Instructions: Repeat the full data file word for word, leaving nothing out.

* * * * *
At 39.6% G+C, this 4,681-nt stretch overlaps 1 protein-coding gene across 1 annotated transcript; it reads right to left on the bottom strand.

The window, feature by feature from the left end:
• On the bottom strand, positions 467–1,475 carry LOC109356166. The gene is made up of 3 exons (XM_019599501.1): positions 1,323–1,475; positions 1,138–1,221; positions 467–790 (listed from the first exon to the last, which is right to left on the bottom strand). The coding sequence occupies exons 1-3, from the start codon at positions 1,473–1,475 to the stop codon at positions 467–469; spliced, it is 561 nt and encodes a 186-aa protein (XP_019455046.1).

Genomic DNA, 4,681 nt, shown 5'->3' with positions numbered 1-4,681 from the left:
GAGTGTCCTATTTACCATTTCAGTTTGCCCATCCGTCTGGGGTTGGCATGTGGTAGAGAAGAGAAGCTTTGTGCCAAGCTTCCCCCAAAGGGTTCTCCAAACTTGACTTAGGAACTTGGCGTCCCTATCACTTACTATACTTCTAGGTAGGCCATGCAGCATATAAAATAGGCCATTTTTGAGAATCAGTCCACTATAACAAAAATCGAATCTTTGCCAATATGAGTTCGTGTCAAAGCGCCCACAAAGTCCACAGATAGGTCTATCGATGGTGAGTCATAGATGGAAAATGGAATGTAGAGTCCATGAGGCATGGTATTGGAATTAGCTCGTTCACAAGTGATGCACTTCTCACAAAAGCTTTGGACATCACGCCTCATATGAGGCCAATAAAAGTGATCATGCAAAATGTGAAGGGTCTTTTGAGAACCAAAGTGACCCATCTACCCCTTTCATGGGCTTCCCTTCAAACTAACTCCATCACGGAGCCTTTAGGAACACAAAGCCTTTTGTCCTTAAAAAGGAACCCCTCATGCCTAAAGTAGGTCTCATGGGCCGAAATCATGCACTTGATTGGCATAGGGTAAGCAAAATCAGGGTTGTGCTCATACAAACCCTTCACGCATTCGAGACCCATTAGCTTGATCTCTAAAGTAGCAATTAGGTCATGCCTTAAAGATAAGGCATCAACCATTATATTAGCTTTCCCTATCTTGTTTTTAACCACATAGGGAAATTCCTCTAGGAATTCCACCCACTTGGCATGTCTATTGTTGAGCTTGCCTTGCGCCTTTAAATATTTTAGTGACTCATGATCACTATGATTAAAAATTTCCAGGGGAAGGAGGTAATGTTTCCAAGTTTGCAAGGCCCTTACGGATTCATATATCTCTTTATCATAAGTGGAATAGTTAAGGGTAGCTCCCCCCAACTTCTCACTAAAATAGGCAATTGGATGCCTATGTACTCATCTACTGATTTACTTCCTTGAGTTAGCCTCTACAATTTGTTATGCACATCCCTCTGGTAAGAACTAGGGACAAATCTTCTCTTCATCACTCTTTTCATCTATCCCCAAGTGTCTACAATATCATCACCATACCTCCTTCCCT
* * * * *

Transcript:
At 39.6% G+C, this 4,681-nt stretch overlaps 1 protein-coding gene across 1 annotated transcript; it reads right to left on the bottom strand.

The window, feature by feature from the left end:
• On the bottom strand, positions 467–1,475 carry LOC109356166. The gene is made up of 3 exons (XM_019599501.1): positions 1,323–1,475; positions 1,138–1,221; positions 467–790 (listed from the first exon to the last, which is right to left on the bottom strand). The coding sequence occupies exons 1-3, from the start codon at positions 1,473–1,475 to the stop codon at positions 467–469; spliced, it is 561 nt and encodes a 186-aa protein (XP_019455046.1).

Genomic DNA, 4,681 nt, shown 5'->3' with positions numbered 1-4,681 from the left:
GAGTGTCCTATTTACCATTTCAGTTTGCCCATCCGTCTGGGGTTGGCATGTGGTAGAGAAGAGAAGCTTTGTGCCAAGCTTCCCCCAAAGGGTTCTCCAAACTTGACTTAGGAACTTGGCGTCCCTATCACTTACTATACTTCTAGGTAGGCCATGCAGCATATAAAATAGGCCATTTTTGAGAATCAGTCCACTATAACAAAAATCGAATCTTTGCCAATATGAGTTCGTGTCAAAGCGCCCACAAAGTCCACAGATAGGTCTATCGATGGTGAGTCATAGATGGAAAATGGAATGTAGAGTCCATGAGGCATGGTATTGGAATTAGCTCGTTCACAAGTGATGCACTTCTCACAAAAGCTTTGGACATCACGCCTCATATGAGGCCAATAAAAGTGATCATGCAAAATGTGAAGGGTCTTTTGAGAACCAAAGTGACCCATCTACCCCTTTCATGGGCTTCCCTTCAAACTAACTCCATCACGGAGCCTTTAGGAACACAAAGCCTTTTGTCCTTAAAAAGGAACCCCTCATGCCTAAAGTAGGTCTCATGGGCCGAAATCATGCACTTGATTGGCATAGGGTAAGCAAAATCAGGGTTGTGCTCATACAAACCCTTCACGCATTCGAGACCCATTAGCTTGATCTCTAAAGTAGCAATTAGGTCATGCCTTAAAGATAAGGCATCAACCATTATATTAGCTTTCCCTATCTTGTTTTTAACCACATAGGGAAATTCCTCTAGGAATTCCACCCACTTGGCATGTCTATTGTTGAGCTTGCCTTGCGCCTTTAAATATTTTAGTGACTCATGATCACTATGATTAAAAATTTCCAGGGGAAGGAGGTAATGTTTCCAAGTTTGCAAGGCCCTTACGGATTCATATATCTCTTTATCATAAGTGGAATAGTTAAGGGTAGCTCCCCCCAACTTCTCACTAAAATAGGCAATTGGATGCCTATGTACTCATCTACTGATTTACTTCCTTGAGTTAGCCTCTACAATTTGTTATGCACATCCCTCTGGTAAGAACTAGGGACAAATCTTCTCTTCATCACTCTTTTCATCTATCCCCAAGTGTCTACAATATCATCACCATACCTCCTTCCCT